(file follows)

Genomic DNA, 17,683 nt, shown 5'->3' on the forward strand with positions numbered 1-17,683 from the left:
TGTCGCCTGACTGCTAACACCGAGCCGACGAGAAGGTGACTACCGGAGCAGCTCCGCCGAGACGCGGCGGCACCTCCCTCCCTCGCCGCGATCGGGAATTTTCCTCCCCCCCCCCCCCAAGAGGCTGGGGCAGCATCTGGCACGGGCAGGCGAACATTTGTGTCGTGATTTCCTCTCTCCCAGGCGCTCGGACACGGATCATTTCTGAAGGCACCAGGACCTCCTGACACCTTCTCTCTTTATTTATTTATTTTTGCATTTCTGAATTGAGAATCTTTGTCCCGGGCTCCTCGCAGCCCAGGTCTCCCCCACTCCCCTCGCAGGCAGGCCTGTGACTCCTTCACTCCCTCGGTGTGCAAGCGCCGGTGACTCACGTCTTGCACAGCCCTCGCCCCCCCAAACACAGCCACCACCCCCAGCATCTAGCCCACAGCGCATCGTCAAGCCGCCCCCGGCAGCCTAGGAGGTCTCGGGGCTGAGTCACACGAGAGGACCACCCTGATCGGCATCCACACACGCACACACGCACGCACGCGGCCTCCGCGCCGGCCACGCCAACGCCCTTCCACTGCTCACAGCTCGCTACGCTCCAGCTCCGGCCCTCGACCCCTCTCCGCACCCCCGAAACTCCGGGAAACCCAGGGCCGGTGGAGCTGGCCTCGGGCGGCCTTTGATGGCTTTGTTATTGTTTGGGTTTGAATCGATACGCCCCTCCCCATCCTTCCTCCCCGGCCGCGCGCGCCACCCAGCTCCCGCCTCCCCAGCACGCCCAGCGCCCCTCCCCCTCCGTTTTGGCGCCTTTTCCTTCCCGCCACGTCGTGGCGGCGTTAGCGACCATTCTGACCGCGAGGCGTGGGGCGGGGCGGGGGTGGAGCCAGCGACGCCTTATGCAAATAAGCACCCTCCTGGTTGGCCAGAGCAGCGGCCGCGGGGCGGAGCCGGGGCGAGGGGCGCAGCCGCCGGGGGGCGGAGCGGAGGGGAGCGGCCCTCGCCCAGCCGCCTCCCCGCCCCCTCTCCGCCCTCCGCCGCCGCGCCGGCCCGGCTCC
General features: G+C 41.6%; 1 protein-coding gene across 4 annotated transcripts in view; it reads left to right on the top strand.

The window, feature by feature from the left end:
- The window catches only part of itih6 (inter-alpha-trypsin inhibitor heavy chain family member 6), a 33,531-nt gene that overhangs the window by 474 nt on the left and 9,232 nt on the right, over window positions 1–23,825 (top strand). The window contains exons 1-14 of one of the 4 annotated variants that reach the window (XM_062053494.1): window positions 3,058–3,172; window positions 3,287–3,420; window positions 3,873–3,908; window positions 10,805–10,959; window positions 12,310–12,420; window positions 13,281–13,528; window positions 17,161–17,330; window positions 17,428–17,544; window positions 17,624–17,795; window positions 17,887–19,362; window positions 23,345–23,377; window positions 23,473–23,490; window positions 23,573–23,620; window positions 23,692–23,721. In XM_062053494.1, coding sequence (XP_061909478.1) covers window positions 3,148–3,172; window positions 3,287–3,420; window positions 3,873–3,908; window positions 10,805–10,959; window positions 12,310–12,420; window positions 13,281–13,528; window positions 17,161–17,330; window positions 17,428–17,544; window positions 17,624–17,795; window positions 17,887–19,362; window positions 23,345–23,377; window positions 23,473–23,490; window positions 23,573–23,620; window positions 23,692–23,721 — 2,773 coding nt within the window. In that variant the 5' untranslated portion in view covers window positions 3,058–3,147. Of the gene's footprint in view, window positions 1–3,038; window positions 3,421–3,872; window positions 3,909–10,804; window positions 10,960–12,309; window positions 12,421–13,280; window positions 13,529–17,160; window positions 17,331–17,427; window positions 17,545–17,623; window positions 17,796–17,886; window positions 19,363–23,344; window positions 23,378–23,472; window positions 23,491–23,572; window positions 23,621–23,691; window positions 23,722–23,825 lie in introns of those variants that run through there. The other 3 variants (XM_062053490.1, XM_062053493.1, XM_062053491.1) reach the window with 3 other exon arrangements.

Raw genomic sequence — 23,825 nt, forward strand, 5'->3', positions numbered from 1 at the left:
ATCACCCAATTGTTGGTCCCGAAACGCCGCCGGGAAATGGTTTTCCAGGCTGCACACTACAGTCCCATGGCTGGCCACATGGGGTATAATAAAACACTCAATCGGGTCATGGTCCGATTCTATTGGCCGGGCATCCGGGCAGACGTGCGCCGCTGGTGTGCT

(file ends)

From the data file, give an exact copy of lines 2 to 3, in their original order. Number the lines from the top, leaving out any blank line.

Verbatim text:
TGTCGCCTGACTGCTAACACCGAGCCGACGAGAAGGTGACTACCGGAGCAGCTCCGCCGAGACGCGGCGGCACCTCCCTCCCTCGCCGCGATCGGGAATTTTCCTCCCCCCCCCCCCCAAGAGGCTGGGGCAGCATCTGGCACGGGCAGGCGAACATTTGTGTCGTGATTTCCTCTCTCCCAGGCGCTCGGACACGGATCATTTCTGAAGGCACCAGGACCTCCTGACACCTTCTCTCTTTATTTATTTATTTTTGCATTTCTGAATTGAGAATCTTTGTCCCGGGCTCCTCGCAGCCCAGGTCTCCCCCACTCCCCTCGCAGGCAGGCCTGTGACTCCTTCACTCCCTCGGTGTGCAAGCGCCGGTGACTCACGTCTTGCACAGCCCTCGCCCCCCCAAACACAGCCACCACCCCCAGCATCTAGCCCACAGCGCATCGTCAAGCCGCCCCCGGCAGCCTAGGAGGTCTCGGGGCTGAGTCACACGAGAGGACCACCCTGATCGGCATCCACACACGCACACACGCACGCACGCGGCCTCCGCGCCGGCCACGCCAACGCCCTTCCACTGCTCACAGCTCGCTACGCTCCAGCTCCGGCCCTCGACCCCTCTCCGCACCCCCGAAACTCCGGGAAACCCAGGGCCGGTGGAGCTGGCCTCGGGCGGCCTTTGATGGCTTTGTTATTGTTTGGGTTTGAATCGATACGCCCCTCCCCATCCTTCCTCCCCGGCCGCGCGCGCCACCCAGCTCCCGCCTCCCCAGCACGCCCAGCGCCCCTCCCCCTCCGTTTTGGCGCCTTTTCCTTCCCGCCACGTCGTGGCGGCGTTAGCGACCATTCTGACCGCGAGGCGTGGGGCGGGGCGGGGGTGGAGCCAGCGACGCCTTATGCAAATAAGCACCCTCCTGGTTGGCCAGAGCAGCGGCCGCGGGGCGGAGCCGGGGCGAGGGGCGCAGCCGCCGGGGGGCGGAGCGGAGGGGAGCGGCCCTCGCCCAGCCGCCTCCCCGCCCCCTCTCCGCCCTCCGCCGCCGCGCCGGCCCGGCTCC
General features: G+C 41.6%; 1 protein-coding gene across 4 annotated transcripts in view; it reads left to right on the top strand.